Three Years before Lady Du’Brevan’s House Party
Marjorie Fairchild’s hands were going numb from gripping the tree bark. Leaves spun in circles around her head, a soft whishing in the breeze, as she spied the backdoor to the estate’s kitchen. Her stomach grumbled at the smell of baking bread. Her limbs complained from waiting, and she held on, willing her secret love to come outside. She needed to tell him how she felt before she left. She may never see Reginald again.
A stick snapped below. An acorn popped under footfalls. Marjorie sucked in a breath and held very still, hoping no one—
“You look like a thief.”
Marjorie startled. Her hands slipped. Wrapping her legs around the branch, the momentum swung her upside-down, clinging like a squirrel.
Reginald’s severe older brother, Lord Miles Beauchamp, met Marjorie’s gaze with his direct one. Her pulse throbbed in her temples. Blood rushed to her face as she hung from the underbelly of the oak branch. With all the dignity she could muster, she answered him. “A thief in broad daylight? I think not, my lord.”
Lord Beauchamp stared at her. Then he laughed.
She frowned. Had she ever heard him laugh? Too bad it was directed at her. Something buzzed by her ear and she cringed, her tenuous hold trembling.
“Please allow me to assist you.”
She shook her head, embarrassed but determined to right herself. Instead she slid and dropped in a heap with a thump.
He laughed, full and deep, before biting down his grin.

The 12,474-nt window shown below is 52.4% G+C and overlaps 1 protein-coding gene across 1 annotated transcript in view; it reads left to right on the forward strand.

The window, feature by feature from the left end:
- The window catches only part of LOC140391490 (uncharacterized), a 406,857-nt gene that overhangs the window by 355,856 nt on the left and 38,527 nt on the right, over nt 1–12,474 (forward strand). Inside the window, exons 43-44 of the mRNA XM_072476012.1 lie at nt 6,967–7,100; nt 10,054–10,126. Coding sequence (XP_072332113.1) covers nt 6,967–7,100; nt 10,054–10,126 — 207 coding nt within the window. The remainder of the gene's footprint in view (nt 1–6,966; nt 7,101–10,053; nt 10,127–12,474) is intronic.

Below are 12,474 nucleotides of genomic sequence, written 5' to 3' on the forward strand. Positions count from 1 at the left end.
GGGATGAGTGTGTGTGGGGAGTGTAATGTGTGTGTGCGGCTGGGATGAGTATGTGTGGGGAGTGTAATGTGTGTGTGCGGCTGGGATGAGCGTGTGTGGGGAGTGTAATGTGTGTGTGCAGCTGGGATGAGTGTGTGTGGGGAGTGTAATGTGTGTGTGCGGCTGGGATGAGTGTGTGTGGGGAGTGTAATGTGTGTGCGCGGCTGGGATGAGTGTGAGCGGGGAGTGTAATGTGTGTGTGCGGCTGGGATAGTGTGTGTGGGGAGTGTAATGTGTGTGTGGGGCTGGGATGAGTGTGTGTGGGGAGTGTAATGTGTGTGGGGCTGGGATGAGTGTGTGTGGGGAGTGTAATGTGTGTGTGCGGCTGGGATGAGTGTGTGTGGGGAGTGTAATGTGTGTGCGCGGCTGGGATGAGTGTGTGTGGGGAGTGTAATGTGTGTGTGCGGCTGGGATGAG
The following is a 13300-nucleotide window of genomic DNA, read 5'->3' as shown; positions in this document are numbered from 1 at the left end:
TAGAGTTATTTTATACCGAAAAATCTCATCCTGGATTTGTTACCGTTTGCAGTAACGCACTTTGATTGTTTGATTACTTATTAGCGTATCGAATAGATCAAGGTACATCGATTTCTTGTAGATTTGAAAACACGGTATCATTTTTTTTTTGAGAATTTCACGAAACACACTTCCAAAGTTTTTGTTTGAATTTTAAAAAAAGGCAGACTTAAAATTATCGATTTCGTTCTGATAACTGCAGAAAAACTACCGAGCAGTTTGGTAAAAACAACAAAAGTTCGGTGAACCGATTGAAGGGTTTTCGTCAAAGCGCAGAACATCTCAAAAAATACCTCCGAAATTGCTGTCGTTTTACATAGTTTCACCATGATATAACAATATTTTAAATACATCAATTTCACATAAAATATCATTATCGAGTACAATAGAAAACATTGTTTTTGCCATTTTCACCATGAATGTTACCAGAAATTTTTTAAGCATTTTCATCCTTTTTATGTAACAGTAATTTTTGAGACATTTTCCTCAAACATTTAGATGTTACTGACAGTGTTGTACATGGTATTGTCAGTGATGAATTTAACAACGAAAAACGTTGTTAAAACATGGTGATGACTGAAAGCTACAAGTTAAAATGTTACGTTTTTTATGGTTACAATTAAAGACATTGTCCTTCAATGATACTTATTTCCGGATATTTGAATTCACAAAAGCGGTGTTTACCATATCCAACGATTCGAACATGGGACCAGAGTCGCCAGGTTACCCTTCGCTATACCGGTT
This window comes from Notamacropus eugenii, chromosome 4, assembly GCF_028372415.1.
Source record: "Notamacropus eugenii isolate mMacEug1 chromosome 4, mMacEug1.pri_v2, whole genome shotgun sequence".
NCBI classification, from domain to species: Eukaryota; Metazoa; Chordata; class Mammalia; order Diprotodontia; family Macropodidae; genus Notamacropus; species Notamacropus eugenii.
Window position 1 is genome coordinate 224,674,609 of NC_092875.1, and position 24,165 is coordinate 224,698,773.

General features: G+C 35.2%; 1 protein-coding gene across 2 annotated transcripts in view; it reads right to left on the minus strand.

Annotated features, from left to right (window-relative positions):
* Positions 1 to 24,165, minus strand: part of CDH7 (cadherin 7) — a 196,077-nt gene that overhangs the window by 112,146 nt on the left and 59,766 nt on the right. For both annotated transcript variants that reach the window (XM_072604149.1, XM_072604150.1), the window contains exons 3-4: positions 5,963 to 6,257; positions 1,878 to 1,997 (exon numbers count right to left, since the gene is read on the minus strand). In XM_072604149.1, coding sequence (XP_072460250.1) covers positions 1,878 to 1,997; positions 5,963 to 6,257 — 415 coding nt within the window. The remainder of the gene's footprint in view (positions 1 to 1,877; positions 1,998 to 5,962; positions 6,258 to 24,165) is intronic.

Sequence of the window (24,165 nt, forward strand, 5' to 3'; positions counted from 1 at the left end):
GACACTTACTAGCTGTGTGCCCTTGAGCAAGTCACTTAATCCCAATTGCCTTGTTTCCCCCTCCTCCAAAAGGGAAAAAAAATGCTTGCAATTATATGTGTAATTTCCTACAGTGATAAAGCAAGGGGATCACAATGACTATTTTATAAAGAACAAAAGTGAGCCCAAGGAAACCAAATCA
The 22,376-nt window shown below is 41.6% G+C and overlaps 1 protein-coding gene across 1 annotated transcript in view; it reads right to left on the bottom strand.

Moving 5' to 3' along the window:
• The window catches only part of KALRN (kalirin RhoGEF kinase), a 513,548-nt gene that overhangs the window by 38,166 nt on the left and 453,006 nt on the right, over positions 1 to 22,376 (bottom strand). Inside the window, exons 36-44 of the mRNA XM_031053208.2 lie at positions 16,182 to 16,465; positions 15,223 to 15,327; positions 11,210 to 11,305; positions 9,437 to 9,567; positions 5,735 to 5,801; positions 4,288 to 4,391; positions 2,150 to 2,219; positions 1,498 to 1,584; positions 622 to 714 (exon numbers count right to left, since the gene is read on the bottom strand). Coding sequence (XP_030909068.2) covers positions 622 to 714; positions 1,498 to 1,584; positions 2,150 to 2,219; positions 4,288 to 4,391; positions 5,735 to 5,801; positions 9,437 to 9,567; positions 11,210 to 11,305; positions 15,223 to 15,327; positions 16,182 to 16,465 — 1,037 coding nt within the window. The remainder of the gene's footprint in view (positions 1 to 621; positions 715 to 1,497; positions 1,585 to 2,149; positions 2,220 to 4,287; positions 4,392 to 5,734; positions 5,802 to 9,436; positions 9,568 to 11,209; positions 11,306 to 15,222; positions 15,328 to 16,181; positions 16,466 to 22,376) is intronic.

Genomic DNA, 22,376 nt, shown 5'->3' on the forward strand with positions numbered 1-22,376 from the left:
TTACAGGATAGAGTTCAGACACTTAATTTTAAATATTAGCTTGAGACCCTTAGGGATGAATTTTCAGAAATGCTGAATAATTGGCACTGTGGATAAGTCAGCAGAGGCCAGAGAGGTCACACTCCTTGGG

When he offered his hand, Marjorie looked at her own—scraped and shaking. She smelled like damp soil. She ignored his offer and stood, brushing off her dress.
“Still spying, are you? You haven’t outgrown that habit yet? How old are you now anyway?” He eyed her in amusement.
Her stomach dropped. How embarrassing that he had seen her before. “Sixteen,” she said, then bit her lip. She was not acting it at the moment. So much for her planned confession and final farewell.
He frowned and seemed to assess her again. “That cannot be right.”
Of course he would not believe her, since he caught her spying and falling out of a tree. “I assure you it is, my lord.” Keenly aware of her childish behavior, she wanted to flee back to the stable where she felt safe. “Please excuse me.” She waited for his approval. Carriage wheels crunched in the gravel leading to the estate. The breeze blew her hair loose, freeing a few leaves stuck in her red hair.
“Hmm.” Lord Beauchamp kept her waiting.
The kitchen door squeaked open and Reginald stepped outside. He stopped to watch the footmen who greeted the carriage. Sunlight glinted as he swept his shiny dark hair from his eyes.
Marjorie bowed her head. She did not want Reginald to see her in wild disarray. Her plan was ruined. “I—I need to leave. Please excuse me, my lord.”
Lord Beauchamp studied her. Why did he not dismiss her as the Beauchamp family always did? She waited, holding her breath, needing to leave but not wishing to offend.
“You may go.”
She spun and stopped at the sight of her aunt descending from the carriage. Marjorie stood frozen, caught, and unable to move as her life took a tumble before her eyes. Aunt Harriet was come to take her from her home and her father. She wanted to learn to become a proper lady, did she not?
Marjorie looked back over her shoulder, hoping for one last glimpse of Reginald. Instead her eyes landed on Lord Beauchamp. He seemed like a shield to everything beloved and familiar—the grand house, kitchen garden, the rambling oak tree, even her father who managed the stable. Melancholy settled gently like hay falling from a loft. Movement through her blurred vision caught her attention. Lord Beauchamp offered a crisp bow as a farewell and he too left. She glanced around, but Reginald was already gone.